What is Silent Coaching, And Why Should You Care? [COACHES' READ}

We all have experienced that one (or many) times when someone questions your ability to achieve something.

When I decided I was going to become a personal trainer four years ago, I was met with doubt. Same goes when I became a coach to classes recently. 

“How are you going to communicate?”

“Maybe you should only focus on Deaf/HoH people like you…”

“How will they understand you?”

Of course…it was terrifying! But “There’s a way,” I believed.

Over the years, I took a weakness and turned it into my advantage. It was developed over time of learning movements through visual learning, proprioception, and my heightened Central Nervous System. I was constantly trying to piece together which muscles looked like they were firing, which one I should engage and when during certain movements. Now, with classes at my current gym Mountain Strong that has no Deaf/HoH members yet, I’m continuing to find solutions!

Combine this with knowledge of American Sign Language (ASL) and body language, observing other good (and not so good) coaches, sensitivity to making inclusiveness part of fitness culture…

Silent Coaching was born! 

It’s a concept I want you to add to your coaching toolbox, and one I want you to help me expand.

The goal is to have you become a more inclusive, empathetic, and effective communicator. 

Silent Coaching is:

  • Being in your client’s shoes IN the moment during the class or session. This requires laser focus. You can’t coach if you don’t empathize with what the client is feeling physically or mentally. 

  • A mix of non-verbal coaching, hand gestures, metaphors, eye contact, cueing through tools like forks and PVC pipes.

  • Making the environment conductive for a educational and happy class/session.

  • Creating an inclusive atmosphere by making sure the athletes feel recognized and accepted. You will be creating an accessible style of coaching.

Fitness should be accessible to every person. After all, sweat is the great equalizer.

I can’t teach you to be fluent in ASL. Just like another language, it takes years. 

But we all share the same languages of vulnerability, empathy and body awareness in fitness.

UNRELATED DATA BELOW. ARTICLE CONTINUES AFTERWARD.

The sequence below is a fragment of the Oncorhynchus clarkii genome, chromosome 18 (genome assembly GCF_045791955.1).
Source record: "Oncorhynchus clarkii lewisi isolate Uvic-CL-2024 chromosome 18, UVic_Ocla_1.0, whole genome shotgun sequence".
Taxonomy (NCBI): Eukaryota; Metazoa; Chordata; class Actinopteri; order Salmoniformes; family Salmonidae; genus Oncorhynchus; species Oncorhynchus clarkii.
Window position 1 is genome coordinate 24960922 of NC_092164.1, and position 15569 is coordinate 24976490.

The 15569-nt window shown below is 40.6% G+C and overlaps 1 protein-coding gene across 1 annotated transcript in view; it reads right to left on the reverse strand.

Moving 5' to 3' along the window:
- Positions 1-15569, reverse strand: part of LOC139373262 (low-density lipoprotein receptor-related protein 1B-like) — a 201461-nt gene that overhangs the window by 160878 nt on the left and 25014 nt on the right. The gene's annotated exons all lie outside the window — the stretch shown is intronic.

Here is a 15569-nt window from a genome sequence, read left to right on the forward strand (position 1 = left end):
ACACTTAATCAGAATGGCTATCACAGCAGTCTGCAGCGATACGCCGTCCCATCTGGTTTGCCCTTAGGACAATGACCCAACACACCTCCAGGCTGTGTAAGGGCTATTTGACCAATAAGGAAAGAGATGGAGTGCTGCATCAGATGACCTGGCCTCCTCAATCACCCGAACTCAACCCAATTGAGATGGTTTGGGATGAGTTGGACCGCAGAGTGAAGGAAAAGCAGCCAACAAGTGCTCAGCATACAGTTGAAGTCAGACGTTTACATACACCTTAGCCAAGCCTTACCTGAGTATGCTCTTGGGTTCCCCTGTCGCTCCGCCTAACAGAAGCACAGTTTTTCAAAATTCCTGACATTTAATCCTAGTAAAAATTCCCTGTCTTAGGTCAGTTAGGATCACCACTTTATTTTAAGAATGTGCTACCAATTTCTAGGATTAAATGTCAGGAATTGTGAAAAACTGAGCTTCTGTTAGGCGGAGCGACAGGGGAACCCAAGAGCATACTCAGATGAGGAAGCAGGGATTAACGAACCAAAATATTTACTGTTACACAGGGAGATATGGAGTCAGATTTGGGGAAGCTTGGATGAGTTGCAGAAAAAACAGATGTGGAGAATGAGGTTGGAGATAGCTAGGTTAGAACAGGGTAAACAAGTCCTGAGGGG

So we’re going to capitalize on those qualities to make us all a better coach. 

Teaching you this level of intimacy with exercise will help with emotional intelligence and helping the client / athlete increase their body awareness. 

So, I’ll be sharing cues and strategies I use while coaching individuals and classes to maximize their learning and promote inclusion specifically in class. 

Inspiration came and continues to come from all kind of places: Personal experience, closing my eyes and visualizing ways to communicate through feel and no sound, observing other coaches like Dan John and James Mills, and using ASL to create metaphors.

So far, this is the “database” I’ve started to build, and with your help, let’s collaborate.

  • Going Silent. Literally. This one is funny to watch sometimes.

  • Medicine Ball Throw and Catch: Stick Your Landing for Olympic lifts

  • Assess the class with the three thumbs: Up, halfway, down - to better read the class

  • Stick tapping: Cue “breathing” and “Let go of air in your belly” during workout/squats/etc with individuals instead of shouting it to everybody.

  • Forking for Tension: A metaphor made real with the bench press, via Dan John 

  • The Belly High Five: Teaching Hip Extension for Olympic lifts

  • 1 - 2 Silent Demo/ “Eye Doctor Technique.” CLEARLY show “yes” and “no” gesture for movements you want the athlete to avoid, and what is the goal? Avoid demo-ing muttiple points of performance while talking constantly.

  • Communicating to class about your plan: Athletes on scale of 1 - 5 (1 being less confident to 5 super as confident) split up so I know who to interact with the most, and intentionally, so no one feels ignored. 

  • Signing Bow and Arrow to demonstrate the hinge, via Dan John 

  • Drawing a string/shirt towards ceiling to emphasize chest opening up during spinal waves, via James Mills

  • Frankenstein holds: Learned via Joel Seedman, and is howI teach the front squat. Also effective with pistol squat core activation!

  • Asking for eye contact. Simple.

  • More to come!

    Photo by Andrew Miller

Anne Reuss